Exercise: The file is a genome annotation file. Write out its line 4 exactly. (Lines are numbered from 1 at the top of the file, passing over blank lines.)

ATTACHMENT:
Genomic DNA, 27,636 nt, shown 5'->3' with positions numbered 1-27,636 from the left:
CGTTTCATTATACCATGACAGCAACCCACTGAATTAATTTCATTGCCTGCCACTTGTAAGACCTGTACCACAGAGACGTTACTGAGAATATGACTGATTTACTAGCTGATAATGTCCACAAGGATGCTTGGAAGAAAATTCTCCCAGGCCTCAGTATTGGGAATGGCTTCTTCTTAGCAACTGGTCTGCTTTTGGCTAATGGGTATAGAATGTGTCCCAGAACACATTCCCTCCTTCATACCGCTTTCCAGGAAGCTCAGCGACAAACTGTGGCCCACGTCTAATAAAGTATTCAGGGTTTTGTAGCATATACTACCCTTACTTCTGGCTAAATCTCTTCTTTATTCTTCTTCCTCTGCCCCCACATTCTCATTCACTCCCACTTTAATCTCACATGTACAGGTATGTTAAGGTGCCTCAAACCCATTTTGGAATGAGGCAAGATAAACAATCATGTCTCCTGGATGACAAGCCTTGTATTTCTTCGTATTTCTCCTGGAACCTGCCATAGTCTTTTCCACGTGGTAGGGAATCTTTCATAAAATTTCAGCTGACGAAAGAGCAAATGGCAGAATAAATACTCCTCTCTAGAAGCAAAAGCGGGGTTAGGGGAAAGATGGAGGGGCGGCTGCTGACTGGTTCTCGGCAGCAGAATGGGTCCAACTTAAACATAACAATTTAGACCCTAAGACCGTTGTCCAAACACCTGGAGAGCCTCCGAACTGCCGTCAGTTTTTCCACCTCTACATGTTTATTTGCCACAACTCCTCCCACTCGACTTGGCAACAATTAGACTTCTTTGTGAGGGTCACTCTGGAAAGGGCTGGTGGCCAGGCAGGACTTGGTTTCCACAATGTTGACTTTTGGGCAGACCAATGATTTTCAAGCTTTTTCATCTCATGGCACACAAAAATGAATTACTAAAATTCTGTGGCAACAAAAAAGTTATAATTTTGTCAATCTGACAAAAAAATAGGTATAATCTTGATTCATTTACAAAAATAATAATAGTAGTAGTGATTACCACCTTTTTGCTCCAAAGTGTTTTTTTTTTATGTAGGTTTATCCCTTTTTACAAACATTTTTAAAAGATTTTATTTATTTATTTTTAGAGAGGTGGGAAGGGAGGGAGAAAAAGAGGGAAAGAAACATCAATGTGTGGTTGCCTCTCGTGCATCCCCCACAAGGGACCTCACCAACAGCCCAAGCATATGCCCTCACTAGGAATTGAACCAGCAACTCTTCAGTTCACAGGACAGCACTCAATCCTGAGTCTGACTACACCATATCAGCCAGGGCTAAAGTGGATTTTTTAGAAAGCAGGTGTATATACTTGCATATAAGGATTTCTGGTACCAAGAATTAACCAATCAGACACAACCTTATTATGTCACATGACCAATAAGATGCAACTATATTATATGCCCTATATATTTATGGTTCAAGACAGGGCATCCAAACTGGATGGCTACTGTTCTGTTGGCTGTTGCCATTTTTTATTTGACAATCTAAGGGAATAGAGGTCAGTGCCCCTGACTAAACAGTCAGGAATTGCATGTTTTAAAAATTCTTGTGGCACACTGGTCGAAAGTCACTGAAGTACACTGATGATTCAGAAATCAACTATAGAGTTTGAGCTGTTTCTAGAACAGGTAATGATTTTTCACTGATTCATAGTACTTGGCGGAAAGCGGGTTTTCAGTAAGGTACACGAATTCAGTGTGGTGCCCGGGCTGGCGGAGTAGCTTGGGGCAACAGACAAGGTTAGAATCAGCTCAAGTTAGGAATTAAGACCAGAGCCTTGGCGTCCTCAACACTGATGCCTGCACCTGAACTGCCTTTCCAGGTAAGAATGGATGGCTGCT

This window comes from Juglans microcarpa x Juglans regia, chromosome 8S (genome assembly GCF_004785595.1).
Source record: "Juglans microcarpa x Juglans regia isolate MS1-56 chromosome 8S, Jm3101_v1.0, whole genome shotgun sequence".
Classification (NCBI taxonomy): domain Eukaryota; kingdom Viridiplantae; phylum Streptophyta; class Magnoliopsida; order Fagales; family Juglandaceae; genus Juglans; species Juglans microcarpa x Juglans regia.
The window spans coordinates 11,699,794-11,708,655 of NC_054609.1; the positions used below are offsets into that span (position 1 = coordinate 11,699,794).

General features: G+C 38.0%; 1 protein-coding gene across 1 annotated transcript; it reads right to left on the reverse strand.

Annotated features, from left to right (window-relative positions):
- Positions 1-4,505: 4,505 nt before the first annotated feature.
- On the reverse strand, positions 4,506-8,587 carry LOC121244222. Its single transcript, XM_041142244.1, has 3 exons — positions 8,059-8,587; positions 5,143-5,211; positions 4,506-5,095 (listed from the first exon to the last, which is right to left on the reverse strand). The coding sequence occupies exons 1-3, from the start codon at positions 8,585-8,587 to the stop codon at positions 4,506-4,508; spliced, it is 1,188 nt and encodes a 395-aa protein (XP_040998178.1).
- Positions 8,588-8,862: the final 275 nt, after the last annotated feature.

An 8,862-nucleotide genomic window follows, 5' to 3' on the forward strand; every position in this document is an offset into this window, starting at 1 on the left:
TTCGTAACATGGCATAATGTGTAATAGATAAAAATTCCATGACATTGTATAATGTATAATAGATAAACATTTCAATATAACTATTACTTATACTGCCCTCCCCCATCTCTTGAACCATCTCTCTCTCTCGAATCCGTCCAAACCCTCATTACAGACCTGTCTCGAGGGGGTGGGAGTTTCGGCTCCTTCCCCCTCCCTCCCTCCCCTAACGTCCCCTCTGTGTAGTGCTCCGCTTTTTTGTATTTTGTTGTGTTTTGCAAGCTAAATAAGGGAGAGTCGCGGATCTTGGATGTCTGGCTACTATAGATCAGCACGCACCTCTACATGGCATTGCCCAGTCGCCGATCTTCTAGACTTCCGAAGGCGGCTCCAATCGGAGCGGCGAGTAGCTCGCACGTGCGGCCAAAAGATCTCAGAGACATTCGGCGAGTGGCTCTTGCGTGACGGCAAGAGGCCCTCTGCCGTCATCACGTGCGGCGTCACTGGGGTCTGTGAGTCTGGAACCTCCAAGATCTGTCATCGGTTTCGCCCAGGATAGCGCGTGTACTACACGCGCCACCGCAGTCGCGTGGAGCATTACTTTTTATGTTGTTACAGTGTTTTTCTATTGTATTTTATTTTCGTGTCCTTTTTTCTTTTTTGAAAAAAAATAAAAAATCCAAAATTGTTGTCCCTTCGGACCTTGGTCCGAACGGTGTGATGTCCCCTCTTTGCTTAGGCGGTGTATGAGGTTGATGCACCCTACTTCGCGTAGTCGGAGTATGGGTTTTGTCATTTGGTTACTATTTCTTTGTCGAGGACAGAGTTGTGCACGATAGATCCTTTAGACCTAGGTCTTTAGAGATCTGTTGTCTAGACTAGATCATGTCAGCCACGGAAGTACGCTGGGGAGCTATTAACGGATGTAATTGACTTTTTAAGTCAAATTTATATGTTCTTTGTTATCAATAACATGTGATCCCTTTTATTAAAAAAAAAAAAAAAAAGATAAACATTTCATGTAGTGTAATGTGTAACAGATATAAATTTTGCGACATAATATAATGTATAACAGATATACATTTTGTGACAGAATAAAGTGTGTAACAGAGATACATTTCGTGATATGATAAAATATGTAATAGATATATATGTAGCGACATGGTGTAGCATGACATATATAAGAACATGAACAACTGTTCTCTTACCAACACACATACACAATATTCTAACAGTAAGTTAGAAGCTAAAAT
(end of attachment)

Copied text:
Source record: "Juglans microcarpa x Juglans regia isolate MS1-56 chromosome 8S, Jm3101_v1.0, whole genome shotgun sequence".